Robotic picking arm isn't thwarted by clutter
When it comes to part-picking robots, they're typically programmed to grasp a specific object in a specific fashion – such as a car part on an assembly line. Scientists from MIT and Princeton University, however, have developed a system that allows robots to grab random objects from a bin, then identify what the objects are and where they should go.
Known as the Pick-and-Place system, it incorporates a standard robotic arm equipped with a custom gripper and suction cup, along with a set of overhead cameras. The system uses those cameras to look down into a cluttered bin of objects, and then utilizes machine learning algorithms to differentiate those objects from one another, and to ascertain the best way of grasping each one.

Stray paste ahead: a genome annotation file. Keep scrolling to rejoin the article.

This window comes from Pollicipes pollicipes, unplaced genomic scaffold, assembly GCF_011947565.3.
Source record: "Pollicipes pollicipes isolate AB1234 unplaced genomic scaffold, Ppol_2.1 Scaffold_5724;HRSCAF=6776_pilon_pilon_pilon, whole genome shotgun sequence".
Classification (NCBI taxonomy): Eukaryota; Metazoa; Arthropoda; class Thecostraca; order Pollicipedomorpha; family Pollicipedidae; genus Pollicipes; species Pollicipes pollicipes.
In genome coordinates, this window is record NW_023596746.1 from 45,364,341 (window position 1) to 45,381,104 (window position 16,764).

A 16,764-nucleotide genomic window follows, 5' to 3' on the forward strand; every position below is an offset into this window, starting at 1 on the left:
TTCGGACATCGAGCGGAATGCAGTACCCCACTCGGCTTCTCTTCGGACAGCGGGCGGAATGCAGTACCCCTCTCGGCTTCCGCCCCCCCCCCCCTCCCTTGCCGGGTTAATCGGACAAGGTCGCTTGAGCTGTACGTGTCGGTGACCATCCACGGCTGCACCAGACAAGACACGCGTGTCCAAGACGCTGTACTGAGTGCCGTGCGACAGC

Depending on the size and shape of objects, the arm can suction onto them from above or from the side, it can grip them from above, or for items that are flush against one wall of the bin, it can grip them from above while also sliding a flexible spatula between them and the wall.
Once the arm has lifted the object out of the bin, the cameras examine it from various angles. Those images are compared to a database of images of known objects, allowing the system to determine just what it is that the arm is holding. Upon being identified, the object is then moved to an appropriate separate bin.
"This can be applied to warehouse sorting, but also may be used to pick things from your kitchen cabinet or clear debris after an accident," says MIT's Prof. Alberto Rodriguez. "There are many situations where picking technologies could have an impact."
The arm, which is now also equipped with tactile sensors, can be seen in action below.